Food envy is a horrible feeling, but it’s almost unavoidable when eating out in London these days, such is the care and attention top chefs put into each and every dish on sometimes expansive menus.
Fortunately, there’s a solution: increasing numbers of top-flight restaurants offer tasting menus that let you try a little bit of everything and get a real feel for the work of a particular chef in the process. Here are some to try in the British capital.
The tasting menu experience doesn’t have to break the bank. Hot young British chefs Mark Jarvis and Jack Cashmore earned their stripes at upscale establishments, including Four-Star Belmond Le Manoir aux Quat’Saisons, but at Anglo, their stripped spot in Farringdon, you can get seven courses of refined British cooking, plus amuse-bouches, for just £45 (US$49) a head. Drink pairings are a refreshingly good value too, at just £30 (US$33).
Dishes range from bold, inspired takes on simple ideas, like the cheese and onion on malt loaf, to more unusual fare, including ingredients like sea buckthorn or kombu kelp.
The shorter tasting menu available at lunchtime features a couple of different dishes than those on offer in the evening, so if you’ve enjoyed yourself at dinner, then you might want to consider visiting again in the daytime.
Hélène Darroze, one of the world’s leading female chefs, puts a spin on the classic tasting menu concept by giving you an element of choice. There’s the “Inspiration” menu for those in the mood to go all out, or mix and match dishes to curate your own five- or seven-course meal.
Darroze’s bold, modern French cooking is big on provenance, and each dish proudly proclaims its suppliers, whether that’s foie gras from Robert Dupérier in the chef’s hometown of Landes in the southwest of France, or rhubarb from Janet Oldroyd Hulme’s family business in Yorkshire.
This is a top-tier dining experience, but there’s playfulness too — ordering involves removing marbles from a solitaire board — and there’s nothing stuffy about India Mahdavi’s bright, wood-paneled dining room inside the Forbes Travel Guide Five-Star The Connaught.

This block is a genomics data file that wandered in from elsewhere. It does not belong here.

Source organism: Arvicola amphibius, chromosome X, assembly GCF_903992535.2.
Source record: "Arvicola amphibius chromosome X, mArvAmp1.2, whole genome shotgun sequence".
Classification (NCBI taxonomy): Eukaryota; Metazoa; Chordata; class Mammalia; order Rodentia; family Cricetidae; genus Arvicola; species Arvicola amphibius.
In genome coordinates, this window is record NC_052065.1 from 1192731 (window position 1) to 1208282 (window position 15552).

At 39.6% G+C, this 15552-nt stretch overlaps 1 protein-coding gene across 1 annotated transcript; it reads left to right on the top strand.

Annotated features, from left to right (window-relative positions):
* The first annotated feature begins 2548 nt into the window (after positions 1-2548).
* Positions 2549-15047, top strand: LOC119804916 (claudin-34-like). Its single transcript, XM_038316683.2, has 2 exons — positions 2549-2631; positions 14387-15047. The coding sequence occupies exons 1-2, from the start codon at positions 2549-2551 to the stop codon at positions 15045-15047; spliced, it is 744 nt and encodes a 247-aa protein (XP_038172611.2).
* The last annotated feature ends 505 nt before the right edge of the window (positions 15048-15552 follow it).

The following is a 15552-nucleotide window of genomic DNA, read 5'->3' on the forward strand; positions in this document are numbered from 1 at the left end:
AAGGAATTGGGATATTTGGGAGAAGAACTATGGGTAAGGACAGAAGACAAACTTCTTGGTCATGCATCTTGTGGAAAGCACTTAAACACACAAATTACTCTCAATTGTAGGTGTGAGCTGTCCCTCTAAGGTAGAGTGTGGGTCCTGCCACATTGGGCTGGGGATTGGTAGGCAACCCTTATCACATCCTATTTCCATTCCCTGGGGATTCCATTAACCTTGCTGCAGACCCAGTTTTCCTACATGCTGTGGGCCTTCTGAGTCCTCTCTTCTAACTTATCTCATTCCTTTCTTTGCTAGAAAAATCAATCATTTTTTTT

Located in a converted town hall building in trendy East London, The Clove Club looks from the outside like a rather grand fine-dining experience. Step inside however, and you find yourself in a dining room that’s anything but. It’s just a simple space dominated by Isaac McHale’s open kitchen.
The Scottish chef — who worked at The Ledbury and Copenhagen’s Noma before setting up here in 2013 — favors simplicity over fussiness in his cooking, but likes to surprise his guests, too. That’s why you’ll discover monkfish in coffee or duck, and morel and ginger consommé.
Unlike most restaurants of this caliber, The Clove Club offers a dedicated vegetarian tasting menu with delectable twists on the standard nine courses, like salt baked beetroot with charcoal cream and hazelnuts, complete with its own set of wine pairings.
Another Noma alumnus, Tom Sellers brings a taste of New Nordic cuisine to Bermondsey, an area of London not exactly known for its fine dining.
As the name of this eatery suggests, Sellers’ food is all about narrative. The 10-course “Full Story” tasting menu is divided into four chapters — “Childhood,” “Sea,” “Land” and “The End” — with each dish telling a story from the chef’s life.
The famous beef-dripping candle, served with dark sourdough for dipping, for example, is a reference to his father’s love for this most old-fashioned of treats.
If you want to do some research before your visit, Sellers’ book, A Kind of Love Story, came out in fall 2016.
There’s a jewel-like quality to many of the dishes found on the seven-course tasting menu at The Ledbury, the chic Notting Hill eatery helmed by Australian chef Brett Graham. And thanks to Graham’s considerable skill at coaxing remarkable flavors out of seemingly simple ingredients — the candy beetroot with caviar salt and smoked eel is a case in point — they taste even better than they look.
Friendly staff and an unstuffy vibe belie the sophistication of this Anglo-French food, and the wine list is more innovative than you’d expect, with offerings from Australia, Austria and Italy alongside the French bins on the pairing menu.